Afraid of Labor: Strategies for working through the fear

My name is Lisa Pierce and I am a certified prenatal & postnatal fitness and yoga specialist, and have worked with hundreds of pregnant and postpartum parents as the owner and head instructor of Tulsa Prenatal Yoga. I’ve been teaching prenatal & postnatal yoga and fitness for 10 years, have years of training in childbirth education and labor support, and have had three kids of my own. 

Here’s what I’ve learned about working through the fear of labor:

First, it is not necessary to eradicate your fear of labor in order to have a happy, healthy delivery. In fact, for most, attempting to get rid of labor fears entirely is an unreasonable goal that can increase distress, especially for first timers or those who had a difficult experience during a previous birth. Instead, what we can do is learn to work through it, and even with it, so that fear doesn’t overpower our experience. That is completely doable, even for the most fearful! 

A strategy I have found to be effective for this is three-fold method that focuses on 1) training, 2) confidence, and 3) acceptance. Let’s take a look at each one. 

Training

You could also think of this as preparation, but I love the word training because it suggests something rigorous and physical, which is a more realistic descriptor for what this entails. Training includes having a basic understanding of the labor and delivery process, what to expect from your care providers, medication options, etc. You cannot prepare for or control every detail (more about that in confidence & acceptance!) but you can familiarize yourself with the most common variables. If you’re familiar with what to expect, you’re less likely to have a fear response when, for example, and nurse needs to examine your cervix to check for progress. Unknowns can be scary and overwhelming, especially when we’re vulnerable. Training or preparing your mind can help reduce those fear responses, and can help you stay more relaxed and focused on the task at hand.

Arguably more important is the physical side of training because labor itself is such a physical process! Labor can be hard work, and just like we wouldn’t run a marathon without putting in work to prepare beforehand, facing an event like labor without physical preparation can be equally unwise. Thorough physical training involves strengthening and mobilizing your body to help make labor more comfortable, learning to breathe through challenge, and practicing working through physical stress. Training all of these can help you feel more capable and ready before hand, and can also help reduce your fear and stress responses in the moment during your birth. Prenatal yoga, walking, and strength training are well documented to safely and effectively prepare our bodies for the work of labor.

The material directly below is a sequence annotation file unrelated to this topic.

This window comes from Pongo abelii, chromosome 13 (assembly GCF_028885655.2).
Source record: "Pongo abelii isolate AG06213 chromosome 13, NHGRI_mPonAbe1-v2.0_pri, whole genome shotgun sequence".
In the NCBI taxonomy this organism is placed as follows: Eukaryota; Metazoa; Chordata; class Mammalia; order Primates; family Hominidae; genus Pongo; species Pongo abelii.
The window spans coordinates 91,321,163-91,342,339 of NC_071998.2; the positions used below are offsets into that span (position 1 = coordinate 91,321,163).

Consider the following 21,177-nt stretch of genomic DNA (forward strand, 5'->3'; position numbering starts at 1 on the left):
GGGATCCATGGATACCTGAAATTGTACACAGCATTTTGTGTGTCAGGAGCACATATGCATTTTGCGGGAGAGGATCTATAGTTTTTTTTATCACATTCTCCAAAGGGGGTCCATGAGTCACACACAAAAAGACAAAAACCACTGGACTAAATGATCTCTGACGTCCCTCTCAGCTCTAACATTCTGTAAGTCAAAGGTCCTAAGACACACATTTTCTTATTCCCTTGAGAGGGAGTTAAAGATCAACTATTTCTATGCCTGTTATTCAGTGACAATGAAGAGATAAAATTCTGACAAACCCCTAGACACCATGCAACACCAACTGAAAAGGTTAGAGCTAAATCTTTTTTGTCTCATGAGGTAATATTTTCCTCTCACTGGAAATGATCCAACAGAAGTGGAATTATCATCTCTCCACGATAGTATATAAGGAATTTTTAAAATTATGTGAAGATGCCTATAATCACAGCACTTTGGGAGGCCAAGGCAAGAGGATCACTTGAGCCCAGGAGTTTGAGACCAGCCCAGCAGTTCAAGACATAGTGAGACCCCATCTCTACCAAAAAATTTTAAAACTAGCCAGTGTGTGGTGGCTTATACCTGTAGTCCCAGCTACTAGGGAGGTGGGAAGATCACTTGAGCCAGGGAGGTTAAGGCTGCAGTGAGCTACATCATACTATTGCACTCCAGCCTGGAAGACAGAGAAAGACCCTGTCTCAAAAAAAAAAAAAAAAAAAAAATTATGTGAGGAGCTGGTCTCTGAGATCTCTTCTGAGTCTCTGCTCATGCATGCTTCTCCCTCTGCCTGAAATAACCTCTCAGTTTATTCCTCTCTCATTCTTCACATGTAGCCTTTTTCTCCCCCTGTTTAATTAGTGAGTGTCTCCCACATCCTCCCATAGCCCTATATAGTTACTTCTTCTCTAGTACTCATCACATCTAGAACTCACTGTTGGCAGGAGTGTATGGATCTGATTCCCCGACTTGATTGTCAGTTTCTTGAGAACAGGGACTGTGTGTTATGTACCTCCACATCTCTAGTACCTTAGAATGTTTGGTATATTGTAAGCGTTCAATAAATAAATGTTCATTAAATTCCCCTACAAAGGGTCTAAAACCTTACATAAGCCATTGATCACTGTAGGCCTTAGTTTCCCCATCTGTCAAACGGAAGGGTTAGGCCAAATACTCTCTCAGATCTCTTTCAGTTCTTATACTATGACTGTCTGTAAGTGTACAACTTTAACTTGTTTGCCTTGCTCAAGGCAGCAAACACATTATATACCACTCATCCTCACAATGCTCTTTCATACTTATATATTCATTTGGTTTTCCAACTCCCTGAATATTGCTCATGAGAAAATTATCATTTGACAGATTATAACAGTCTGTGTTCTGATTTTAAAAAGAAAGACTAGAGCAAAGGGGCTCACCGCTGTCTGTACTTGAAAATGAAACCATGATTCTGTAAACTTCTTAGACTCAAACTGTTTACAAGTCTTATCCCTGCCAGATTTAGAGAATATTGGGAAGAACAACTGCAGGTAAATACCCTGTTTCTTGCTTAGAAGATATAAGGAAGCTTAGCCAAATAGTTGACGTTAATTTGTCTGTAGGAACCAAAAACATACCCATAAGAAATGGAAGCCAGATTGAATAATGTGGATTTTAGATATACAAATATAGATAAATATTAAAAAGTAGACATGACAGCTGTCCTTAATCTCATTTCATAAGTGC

Learning how to continue breathing well during stress can make a huge difference in how overwhelming your labor and delivery experience feels. When contractions hit, or when something unexpected comes up, an untrained breather might hold, shorten, or tighten their breath, all of which can send panic signals to our nervous system and increase our experience of pain and fear. A prenatal yoga class that focuses on breathing technique is a great resource for working on this, as are some childbirth education programs. Learning to breathe effectively through physical and mental stress doesn’t make the stressor go away, but it can make it much more manageable. It’s one of the most valuable skills you can bring into labor!

Confidence:

Confidence in labor is trusting that you can handle whatever birth throws at you, but, obviously, building confidence ahead of your birth isn’t something you can snap your fingers and make happen. It takes practice! You will likely gain some confidence through your training–knowing you’ve covered your bases can help take some of the power away from your fearful thinking–but, you still might need more. Affirmations are a great tool for this. One way to work with affirmations is to think of your predominant fears and then write out counters to them. Here’s an example:

Fear: my contractions will be horribly painful

Counter: my contractions can’t be more powerful than me because they are me. I create them.

Fear: something could happen to me or my baby.

Counter: I’ve got a highly skilled team of providers who’s sole job is keeping us safe.